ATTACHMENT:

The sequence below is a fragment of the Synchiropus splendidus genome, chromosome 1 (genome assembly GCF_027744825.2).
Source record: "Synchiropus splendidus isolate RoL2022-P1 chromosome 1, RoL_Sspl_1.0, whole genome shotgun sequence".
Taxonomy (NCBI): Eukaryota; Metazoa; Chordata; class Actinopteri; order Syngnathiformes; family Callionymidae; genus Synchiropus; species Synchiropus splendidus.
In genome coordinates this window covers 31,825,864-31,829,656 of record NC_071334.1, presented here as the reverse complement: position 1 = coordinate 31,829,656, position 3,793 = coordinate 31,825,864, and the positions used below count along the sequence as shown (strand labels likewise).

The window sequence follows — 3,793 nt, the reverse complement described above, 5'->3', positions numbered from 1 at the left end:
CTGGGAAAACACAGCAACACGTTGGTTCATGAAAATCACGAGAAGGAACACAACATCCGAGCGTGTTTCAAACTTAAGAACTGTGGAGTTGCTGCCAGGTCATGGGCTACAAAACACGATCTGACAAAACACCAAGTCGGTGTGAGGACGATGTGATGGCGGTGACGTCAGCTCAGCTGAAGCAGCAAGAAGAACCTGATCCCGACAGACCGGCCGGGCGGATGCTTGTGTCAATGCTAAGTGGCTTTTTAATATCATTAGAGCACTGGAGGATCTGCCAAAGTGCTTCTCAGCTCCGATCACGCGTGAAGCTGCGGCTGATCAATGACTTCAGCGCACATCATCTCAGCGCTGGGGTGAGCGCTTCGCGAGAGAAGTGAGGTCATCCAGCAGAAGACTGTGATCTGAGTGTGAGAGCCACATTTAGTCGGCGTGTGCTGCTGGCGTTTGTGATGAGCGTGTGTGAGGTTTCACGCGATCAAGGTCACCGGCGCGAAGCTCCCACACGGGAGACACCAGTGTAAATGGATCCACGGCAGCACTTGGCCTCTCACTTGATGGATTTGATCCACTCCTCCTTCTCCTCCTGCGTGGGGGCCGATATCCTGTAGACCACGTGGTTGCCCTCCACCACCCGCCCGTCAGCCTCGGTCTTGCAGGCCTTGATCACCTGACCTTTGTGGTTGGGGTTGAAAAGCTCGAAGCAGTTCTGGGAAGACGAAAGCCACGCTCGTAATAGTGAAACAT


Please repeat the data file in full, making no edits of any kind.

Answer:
The sequence below is a fragment of the Synchiropus splendidus genome, chromosome 1 (genome assembly GCF_027744825.2).
Source record: "Synchiropus splendidus isolate RoL2022-P1 chromosome 1, RoL_Sspl_1.0, whole genome shotgun sequence".
Taxonomy (NCBI): Eukaryota; Metazoa; Chordata; class Actinopteri; order Syngnathiformes; family Callionymidae; genus Synchiropus; species Synchiropus splendidus.
In genome coordinates this window covers 31,825,864-31,829,656 of record NC_071334.1, presented here as the reverse complement: position 1 = coordinate 31,829,656, position 3,793 = coordinate 31,825,864, and the positions used below count along the sequence as shown (strand labels likewise).

The window sequence follows — 3,793 nt, the reverse complement described above, 5'->3', positions numbered from 1 at the left end:
CTGGGAAAACACAGCAACACGTTGGTTCATGAAAATCACGAGAAGGAACACAACATCCGAGCGTGTTTCAAACTTAAGAACTGTGGAGTTGCTGCCAGGTCATGGGCTACAAAACACGATCTGACAAAACACCAAGTCGGTGTGAGGACGATGTGATGGCGGTGACGTCAGCTCAGCTGAAGCAGCAAGAAGAACCTGATCCCGACAGACCGGCCGGGCGGATGCTTGTGTCAATGCTAAGTGGCTTTTTAATATCATTAGAGCACTGGAGGATCTGCCAAAGTGCTTCTCAGCTCCGATCACGCGTGAAGCTGCGGCTGATCAATGACTTCAGCGCACATCATCTCAGCGCTGGGGTGAGCGCTTCGCGAGAGAAGTGAGGTCATCCAGCAGAAGACTGTGATCTGAGTGTGAGAGCCACATTTAGTCGGCGTGTGCTGCTGGCGTTTGTGATGAGCGTGTGTGAGGTTTCACGCGATCAAGGTCACCGGCGCGAAGCTCCCACACGGGAGACACCAGTGTAAATGGATCCACGGCAGCACTTGGCCTCTCACTTGATGGATTTGATCCACTCCTCCTTCTCCTCCTGCGTGGGGGCCGATATCCTGTAGACCACGTGGTTGCCCTCCACCACCCGCCCGTCAGCCTCGGTCTTGCAGGCCTTGATCACCTGACCTTTGTGGTTGGGGTTGAAAAGCTCGAAGCAGTTCTGGGAAGACGAAAGCCACGCTCGTAATAGTGAAACAT